HomeEntertainmentNeshaminy Interact Club helps child’s Disney dream come true

Neshaminy Interact Club helps child’s Disney dream come true

Thanks to the Neshaminy’s Got Talent fundraiser, Sunshine Foundation can send Aaidyn, 5, to Florida

A magical trip: Aaidyn, 5, who has level 3 severe autism, is going to Disney World thanks to the efforts of the Neshaminy Interact Club. Submitted Photo

From a kazoo performance of “Bohemian Rhapsody” to a ukulele solo and a high-speed Rubik’s Cube solve, local teens showcased a variety of skills during the annual Neshaminy’s Got Talent, all for a good cause.

Hosted annually by the Neshaminy High School Interact Club, an international service-learning organization affiliated with Rotary, the talent show raises funds to help Sunshine Foundation answer the dreams of children with lifelong, severe illness and conditions (spina bifida, cerebral palsy, level 3 severe autism, Down syndrome, hydrocephalus, severe epilepsy, Sickle Cell Disease, blindness, deafness and others), who come from income-limited families. 

Thanks to the efforts of the NHS Interact Club, Aaidyn Butcher, 5, who is diagnosed with level 3 severe autism and developmental delays, and his family are going to enjoy a fully-funded trip to Walt Disney World, where he’ll get to meet characters like Mickey, Minnie and, his favorite, Rex from Toy Story

His mom said, “This would be his first trip to another state and flying on a plane! Disney will be exciting for him and help stimulate his sensory and motor skills.”

Aaidyn, along with three past “dreamers” who enjoyed experiences of a lifetime thanks to Neshaminy’s Got Talent proceeds, was on hand for the show, held on April 18, and had a blast getting to run around on stage.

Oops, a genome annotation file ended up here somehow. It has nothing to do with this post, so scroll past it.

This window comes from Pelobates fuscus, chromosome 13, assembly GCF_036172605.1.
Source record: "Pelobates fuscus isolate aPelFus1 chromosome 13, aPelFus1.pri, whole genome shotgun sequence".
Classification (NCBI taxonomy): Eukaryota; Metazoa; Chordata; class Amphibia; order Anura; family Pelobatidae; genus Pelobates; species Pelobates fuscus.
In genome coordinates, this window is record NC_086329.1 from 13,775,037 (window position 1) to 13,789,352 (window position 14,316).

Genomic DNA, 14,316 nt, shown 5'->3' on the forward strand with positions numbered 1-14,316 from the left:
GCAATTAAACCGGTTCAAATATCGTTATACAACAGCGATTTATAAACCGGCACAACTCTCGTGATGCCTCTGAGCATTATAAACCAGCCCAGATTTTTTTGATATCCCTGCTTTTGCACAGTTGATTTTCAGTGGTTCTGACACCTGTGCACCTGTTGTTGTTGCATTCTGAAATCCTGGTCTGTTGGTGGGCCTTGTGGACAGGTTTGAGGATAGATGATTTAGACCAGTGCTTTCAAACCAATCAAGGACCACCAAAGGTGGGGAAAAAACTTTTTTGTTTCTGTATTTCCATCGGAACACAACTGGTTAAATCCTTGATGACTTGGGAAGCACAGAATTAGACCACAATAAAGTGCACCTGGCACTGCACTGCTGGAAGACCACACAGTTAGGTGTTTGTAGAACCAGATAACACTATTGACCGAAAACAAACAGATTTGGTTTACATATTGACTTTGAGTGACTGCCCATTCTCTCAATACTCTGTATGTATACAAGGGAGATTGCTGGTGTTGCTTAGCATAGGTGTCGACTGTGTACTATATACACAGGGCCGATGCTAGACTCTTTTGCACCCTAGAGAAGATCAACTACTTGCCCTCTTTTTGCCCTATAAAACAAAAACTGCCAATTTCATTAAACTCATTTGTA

According to Suzi Drake, NHS Interact Club adviser since 2001, there was a bit of franticness mere hours before showtime, when several acts pulled out at the last minute. Thinking fast, senior leaders of the club rallied a few football players to perform a patriotic song and the judges to do a skit, with both acts serving as filler and not eligible for awards. 

“I think one of the kids said it best: ‘It was chaotic, but fun.’ It harkened back to the early days, when we first started doing these talent shows. It’s not about being a precise, polished event. It’s about coming out, having a good time for an awesome cause,” said Drake.

Miriam Cakir and Brooke Floyd, also known as the Kazoo Duo, earned first place for their performance of “Bohemian Rhapsody” on kazoos. Tied for second place was Vivienne Evans, who performed a heartfelt original song on the ukulele, and Arifa Akhundova, who presented a dance that highlighted the cultural richness of Azerbaijan. Third place went to Samantha Orleski, who showed off piano and vocal skills with the song “Vampire.” 

The People’s Choice winner was the Kazoo Duo and the runner-up was Levi VanHoose, who did a soulful rendition of “Mr. Tambourine Man.”

Showing their skills: Neshaminy’s Got Talent featured singing, dancing, a kazoo performance and more. Submitted Photo

Neshaminy’s Got Talent, formerly Neshaminy Idol, began nearly two decades ago when Interact members wanted to do something to help tsunami survivors in Southeast Asia. Several talent show participants — including Langhorne’s Catie Turner — eventually competed on American Idol